8 Wallet-Friendly Full Frame Cameras for Photographers on a Budget

You can get some marvelous Full Frame cameras for under two grand these days.

Just a few years ago, Full Frame cameras were way out of reach for most photographers. Older DSLR’s like the Canon 5D series and the Nikon 8XX series were priced around $3,000 or more, and unless you wanted to settle for an entry-level, almost featureless Full Frame camera, you had to really save up those pennies. Today, things are slightly different. You can grab affordable Full Frame cameras full of features with the latest tech for under $2,000 (sometimes even less). In this roundup, we will share some of our favorite Full Frame cameras in this category.

Captured with the Canon EOS R and the RF 85mm f1.2

Being able to pick up Full Frame cameras for under $2,000 is impressive, but did you know there are also Full Frame cameras that cost under a grand? We have those listed here as well. You’re probably thinking, ‘sure, they are Full Frame, but they are old cameras now.’ Who cares! Any camera made in the last five years is more than enough for any photographer out in the wild today.

Don’t feel pressured into buying the latest and greatest by your peers or anyone else. Sure, the newest cameras are great, but these budget Full Frame cameras we have listed below are stellar. You’ll get excellent image quality, incredible autofocus performance, and, in a lot of cases, you’ll also get eye autofocus and a ton of other bells and whistles. So, if you are on a budget, but want to get a Full Frame camera, these are the ones you should be looking at.

Canon EOS RP

Camera deals Canon EOS RP

Canon’s entry-level RP is an absolute bargain in the world of Mirrorless cameras. It is one of the smallest and lightest FF cameras on the market, and it has a great EVF, a fully articulating screen, and a 26.2 Megapixel sensor. You’ll also find eye AF, and it can be used with the beautiful new RF mount glass or Canon’s huge back catalog of EF-mount glass with an adapter. The best part is this camera is just $999! Pair it with the RF 35mm f1.8, and you’ll be nothing but impressed. Here are the pros and cons from our full review:

Pros

  • This isn’t Canon innovating on the inside, but instead on the outside
  • This is the smallest and lightest ILC Full Frame camera on the market
  • Goes well with a wrist strap and a light prime lens
  • Weather sealing
  • The autofocus isn’t bad, and it’s quite usable in a number of working conditions
  • Pretty good image quality

Cons

  • This camera is begging to be paired with a nice 50mm f1.8 lens
  • Could have done better with a joystick
  • The competition from Sony charges around 1/3rd more of the price and offers more

Buy now: $999

Sony A7 MK II

The Sony A7 II is another one of our favorite Full Frame cameras that won’t break the bank (it’s just $898). The Sony a7 II features a 24.2 Megapixel sensor, IBIS, weather sealing, a tilting LCD, and a sophisticated autofocus system. For this price, it’s impossible to go wrong with this camera. It’s perfect for photographers just getting into portrait photography. Pair it with the Sony 85mm f1.8 and you’ll be in bokeh heaven. Here are the pros and cons from our full review:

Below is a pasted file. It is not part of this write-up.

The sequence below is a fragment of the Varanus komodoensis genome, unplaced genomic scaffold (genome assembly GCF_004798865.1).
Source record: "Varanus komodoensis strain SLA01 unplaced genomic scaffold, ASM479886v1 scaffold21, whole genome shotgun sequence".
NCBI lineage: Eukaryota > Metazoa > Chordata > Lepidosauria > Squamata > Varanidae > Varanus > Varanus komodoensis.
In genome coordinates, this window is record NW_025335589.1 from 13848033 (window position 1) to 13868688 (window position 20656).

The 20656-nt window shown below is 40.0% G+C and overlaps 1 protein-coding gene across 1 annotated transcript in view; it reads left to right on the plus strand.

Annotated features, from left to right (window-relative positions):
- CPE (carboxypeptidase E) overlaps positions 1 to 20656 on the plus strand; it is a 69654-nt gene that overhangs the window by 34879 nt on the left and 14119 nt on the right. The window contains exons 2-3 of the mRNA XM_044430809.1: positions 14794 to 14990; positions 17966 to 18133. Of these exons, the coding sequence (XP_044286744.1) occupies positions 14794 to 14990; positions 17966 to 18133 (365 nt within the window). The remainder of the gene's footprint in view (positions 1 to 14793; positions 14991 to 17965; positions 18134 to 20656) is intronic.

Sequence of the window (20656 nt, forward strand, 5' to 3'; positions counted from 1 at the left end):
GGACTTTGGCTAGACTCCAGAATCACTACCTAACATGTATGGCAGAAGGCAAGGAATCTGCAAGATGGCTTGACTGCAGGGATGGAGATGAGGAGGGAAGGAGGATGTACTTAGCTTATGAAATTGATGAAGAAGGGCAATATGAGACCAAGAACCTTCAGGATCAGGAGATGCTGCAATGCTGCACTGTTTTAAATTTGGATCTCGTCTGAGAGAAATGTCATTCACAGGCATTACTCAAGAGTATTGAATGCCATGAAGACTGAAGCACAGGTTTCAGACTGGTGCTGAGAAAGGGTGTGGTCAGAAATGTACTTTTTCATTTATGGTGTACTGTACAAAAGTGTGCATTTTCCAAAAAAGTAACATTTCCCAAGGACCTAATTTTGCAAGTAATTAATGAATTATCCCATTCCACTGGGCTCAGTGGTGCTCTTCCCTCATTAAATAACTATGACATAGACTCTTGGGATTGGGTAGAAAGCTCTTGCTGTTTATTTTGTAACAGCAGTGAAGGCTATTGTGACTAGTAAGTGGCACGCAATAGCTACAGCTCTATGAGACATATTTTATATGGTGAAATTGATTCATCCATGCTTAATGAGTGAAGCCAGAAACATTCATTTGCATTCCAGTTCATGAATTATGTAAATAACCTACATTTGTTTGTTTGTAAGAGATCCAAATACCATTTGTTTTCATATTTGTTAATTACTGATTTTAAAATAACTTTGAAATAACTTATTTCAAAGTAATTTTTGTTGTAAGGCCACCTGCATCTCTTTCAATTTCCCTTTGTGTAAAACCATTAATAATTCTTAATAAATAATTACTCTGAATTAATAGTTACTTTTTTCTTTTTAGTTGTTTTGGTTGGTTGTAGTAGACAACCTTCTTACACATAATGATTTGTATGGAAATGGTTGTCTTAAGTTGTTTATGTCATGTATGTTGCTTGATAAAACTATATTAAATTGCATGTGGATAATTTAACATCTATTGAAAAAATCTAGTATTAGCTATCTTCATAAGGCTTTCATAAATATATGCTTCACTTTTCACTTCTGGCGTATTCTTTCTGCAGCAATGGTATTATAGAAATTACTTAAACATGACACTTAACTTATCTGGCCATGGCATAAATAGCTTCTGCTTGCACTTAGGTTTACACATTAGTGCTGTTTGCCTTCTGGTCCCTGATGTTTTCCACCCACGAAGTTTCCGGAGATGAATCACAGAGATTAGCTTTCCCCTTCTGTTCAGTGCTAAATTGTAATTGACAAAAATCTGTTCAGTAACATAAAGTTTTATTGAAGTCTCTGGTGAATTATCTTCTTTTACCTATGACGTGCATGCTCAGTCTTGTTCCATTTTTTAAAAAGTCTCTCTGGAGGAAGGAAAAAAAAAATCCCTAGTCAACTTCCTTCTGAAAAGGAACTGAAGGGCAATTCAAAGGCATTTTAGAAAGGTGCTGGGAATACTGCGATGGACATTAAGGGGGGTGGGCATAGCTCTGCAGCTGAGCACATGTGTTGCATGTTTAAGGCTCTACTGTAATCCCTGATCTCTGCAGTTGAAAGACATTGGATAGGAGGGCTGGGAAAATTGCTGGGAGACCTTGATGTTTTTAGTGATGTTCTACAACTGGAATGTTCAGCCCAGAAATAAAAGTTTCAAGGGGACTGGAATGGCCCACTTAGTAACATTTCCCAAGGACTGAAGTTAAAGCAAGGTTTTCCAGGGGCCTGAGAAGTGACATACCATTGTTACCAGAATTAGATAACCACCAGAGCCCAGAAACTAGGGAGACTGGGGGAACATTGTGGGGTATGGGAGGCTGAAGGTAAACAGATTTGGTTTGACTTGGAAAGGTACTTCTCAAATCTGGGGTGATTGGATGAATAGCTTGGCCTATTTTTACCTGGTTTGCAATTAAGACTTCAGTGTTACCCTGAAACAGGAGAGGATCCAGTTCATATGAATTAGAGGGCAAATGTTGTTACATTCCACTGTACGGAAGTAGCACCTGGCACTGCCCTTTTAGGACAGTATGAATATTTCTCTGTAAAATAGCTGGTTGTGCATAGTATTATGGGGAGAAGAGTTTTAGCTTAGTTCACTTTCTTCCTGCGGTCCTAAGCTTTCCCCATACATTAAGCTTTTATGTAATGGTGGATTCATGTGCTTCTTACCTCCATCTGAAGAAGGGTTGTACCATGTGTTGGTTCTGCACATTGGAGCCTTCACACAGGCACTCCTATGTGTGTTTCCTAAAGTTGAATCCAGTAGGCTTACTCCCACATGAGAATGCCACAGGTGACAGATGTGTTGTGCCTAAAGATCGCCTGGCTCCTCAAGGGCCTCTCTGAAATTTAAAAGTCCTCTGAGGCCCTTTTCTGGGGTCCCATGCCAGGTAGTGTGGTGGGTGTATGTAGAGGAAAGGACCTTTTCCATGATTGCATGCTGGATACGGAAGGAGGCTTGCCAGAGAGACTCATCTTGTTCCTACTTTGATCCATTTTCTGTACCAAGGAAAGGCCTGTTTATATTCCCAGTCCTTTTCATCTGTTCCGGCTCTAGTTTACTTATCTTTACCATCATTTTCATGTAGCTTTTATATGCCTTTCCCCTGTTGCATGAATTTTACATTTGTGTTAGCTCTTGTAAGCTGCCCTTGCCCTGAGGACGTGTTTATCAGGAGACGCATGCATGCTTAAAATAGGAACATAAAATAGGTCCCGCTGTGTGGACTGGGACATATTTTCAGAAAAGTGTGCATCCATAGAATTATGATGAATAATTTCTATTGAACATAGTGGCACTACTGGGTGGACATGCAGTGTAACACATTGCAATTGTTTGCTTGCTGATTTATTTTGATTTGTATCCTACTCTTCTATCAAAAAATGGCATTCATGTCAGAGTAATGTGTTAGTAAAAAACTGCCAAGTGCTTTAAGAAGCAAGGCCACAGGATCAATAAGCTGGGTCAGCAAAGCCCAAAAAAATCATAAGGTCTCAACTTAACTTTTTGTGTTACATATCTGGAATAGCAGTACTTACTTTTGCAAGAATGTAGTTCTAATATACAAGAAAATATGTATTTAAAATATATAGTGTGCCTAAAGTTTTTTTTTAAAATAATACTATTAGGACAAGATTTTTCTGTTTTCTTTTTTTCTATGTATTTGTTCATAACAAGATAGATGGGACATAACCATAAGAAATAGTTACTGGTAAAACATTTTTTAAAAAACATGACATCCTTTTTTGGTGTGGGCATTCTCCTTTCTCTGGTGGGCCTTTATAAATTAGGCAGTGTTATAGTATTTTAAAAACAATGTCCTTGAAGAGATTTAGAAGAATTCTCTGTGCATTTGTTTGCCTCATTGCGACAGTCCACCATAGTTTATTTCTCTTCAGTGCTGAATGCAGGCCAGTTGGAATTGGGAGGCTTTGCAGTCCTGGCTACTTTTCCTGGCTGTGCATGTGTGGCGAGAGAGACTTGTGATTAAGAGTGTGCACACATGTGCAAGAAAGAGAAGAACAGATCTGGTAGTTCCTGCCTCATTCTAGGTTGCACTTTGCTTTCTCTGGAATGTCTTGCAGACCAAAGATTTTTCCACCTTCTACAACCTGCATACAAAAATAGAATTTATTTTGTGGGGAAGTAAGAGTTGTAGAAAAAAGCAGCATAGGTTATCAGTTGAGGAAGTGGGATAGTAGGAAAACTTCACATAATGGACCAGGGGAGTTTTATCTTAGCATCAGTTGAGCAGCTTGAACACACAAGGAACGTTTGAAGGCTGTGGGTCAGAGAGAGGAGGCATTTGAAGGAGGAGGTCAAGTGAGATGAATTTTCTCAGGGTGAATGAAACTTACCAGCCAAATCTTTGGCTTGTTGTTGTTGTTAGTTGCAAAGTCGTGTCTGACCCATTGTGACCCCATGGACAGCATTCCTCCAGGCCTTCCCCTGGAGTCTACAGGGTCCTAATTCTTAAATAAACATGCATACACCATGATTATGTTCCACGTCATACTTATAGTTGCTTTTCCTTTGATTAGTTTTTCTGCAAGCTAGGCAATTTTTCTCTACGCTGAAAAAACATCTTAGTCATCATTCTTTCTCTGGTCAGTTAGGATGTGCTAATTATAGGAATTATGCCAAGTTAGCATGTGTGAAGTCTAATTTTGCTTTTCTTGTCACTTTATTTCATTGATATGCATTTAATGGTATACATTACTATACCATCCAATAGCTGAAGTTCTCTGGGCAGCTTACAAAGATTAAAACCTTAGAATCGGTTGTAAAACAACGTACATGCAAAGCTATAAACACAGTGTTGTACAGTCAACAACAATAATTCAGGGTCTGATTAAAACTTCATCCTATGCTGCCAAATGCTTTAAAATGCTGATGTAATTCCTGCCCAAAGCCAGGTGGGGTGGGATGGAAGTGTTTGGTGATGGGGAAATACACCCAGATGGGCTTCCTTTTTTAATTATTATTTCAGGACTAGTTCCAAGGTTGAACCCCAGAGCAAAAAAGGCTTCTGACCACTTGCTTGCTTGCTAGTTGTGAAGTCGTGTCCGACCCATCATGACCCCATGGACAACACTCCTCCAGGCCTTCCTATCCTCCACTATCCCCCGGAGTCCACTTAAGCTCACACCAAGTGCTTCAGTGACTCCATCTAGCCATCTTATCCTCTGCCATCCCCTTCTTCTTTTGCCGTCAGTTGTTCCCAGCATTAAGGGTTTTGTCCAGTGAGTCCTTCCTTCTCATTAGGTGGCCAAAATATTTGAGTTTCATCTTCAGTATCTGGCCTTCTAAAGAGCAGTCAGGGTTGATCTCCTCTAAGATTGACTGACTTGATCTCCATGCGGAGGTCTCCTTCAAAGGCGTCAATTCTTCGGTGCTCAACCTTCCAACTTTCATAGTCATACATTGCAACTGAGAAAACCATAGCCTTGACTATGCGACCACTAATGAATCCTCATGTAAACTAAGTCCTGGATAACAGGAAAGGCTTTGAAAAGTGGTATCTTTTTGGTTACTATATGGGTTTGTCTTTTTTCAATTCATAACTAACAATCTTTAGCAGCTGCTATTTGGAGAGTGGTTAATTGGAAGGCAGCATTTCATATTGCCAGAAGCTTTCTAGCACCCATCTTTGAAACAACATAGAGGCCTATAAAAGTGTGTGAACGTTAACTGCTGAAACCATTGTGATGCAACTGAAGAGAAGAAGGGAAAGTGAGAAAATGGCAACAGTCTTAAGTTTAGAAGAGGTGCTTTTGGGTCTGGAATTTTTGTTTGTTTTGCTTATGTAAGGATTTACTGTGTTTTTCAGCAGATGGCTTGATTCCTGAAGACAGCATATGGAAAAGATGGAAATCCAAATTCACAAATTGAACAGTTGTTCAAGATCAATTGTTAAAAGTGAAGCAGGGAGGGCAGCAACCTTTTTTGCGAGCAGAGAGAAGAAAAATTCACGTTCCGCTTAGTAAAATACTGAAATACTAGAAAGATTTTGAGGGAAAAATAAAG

Pros

  • Image stabilization is pretty effective
  • Improved grip, though there wasn’t much of a problem with the first
  • Improved battery life performance with the same batteries that every other Sony mirrorless camera uses
  • Better autofocusing than we’ve seen in previous versions in that it acquires a subject faster than before

Cons

  • Slow startup time
  • Not a whole host of differences from the A7

Buy now: $898

Nikon D750

full frame cameras

The Nikon DSLR is still one of the most popular Full Frame cameras on the market thanks to its rugged build quality, an impressive sensor that can provide detail-rich images with gorgeous colors, and it’s great low light performance. This tried and true DSLR will keep going and going. It’s priced right too! Pair it with one of Nikon’s low-cost primes like the 50mm f1.8G, and you’ll see why it is a firm favorite in the photography community. Here are the pros and cons from our full review:

Pros

  • Deep grip
  • The intuitive and well laid out control scheme
  • Renders amazing detail and color
  • Clean files at ISO 6400
  • Usable images up to ISO 10000
  • Built-in Wi-Fi transmission
  • Tilting screen

Cons

  • Plastic front plate

Buy now: $1,496.95

Captured with the Pentax K1 II and the Pentax 28-105mm

Pro Tip: Just like any camera, these Full Frame cameras are going to get dirty. We recommend carrying a basic cleaning kit at all times so you can wipe off any dirt, dust, or water while you’re out and about. There is nothing worse than being on a shoot and not having a way to take care of your gear. You don’t need an expensive kit: this one is just fine. 

Sony A7r Mk II

full frame cameras

You don’t have to spend a ton of money to get a Full Frame camera with bucket loads of megapixels. The Sony a7r II boasts a 42 Megapixel sensor, IBIS, 399 autofocus points, an OLED electronic viewfinder, and a whole lot more. What’s really crazy is that this camera costs just $1,398! Use the a7r II with the versatile Tamron 28-75mm f2.8 and you’ll have a setup that will cover most photography genres for a combined price of just over $2,250! What a bargain! Here are the pros and cons from our full review:

Pros

  • The best image quality that we’ve seen from a camera yet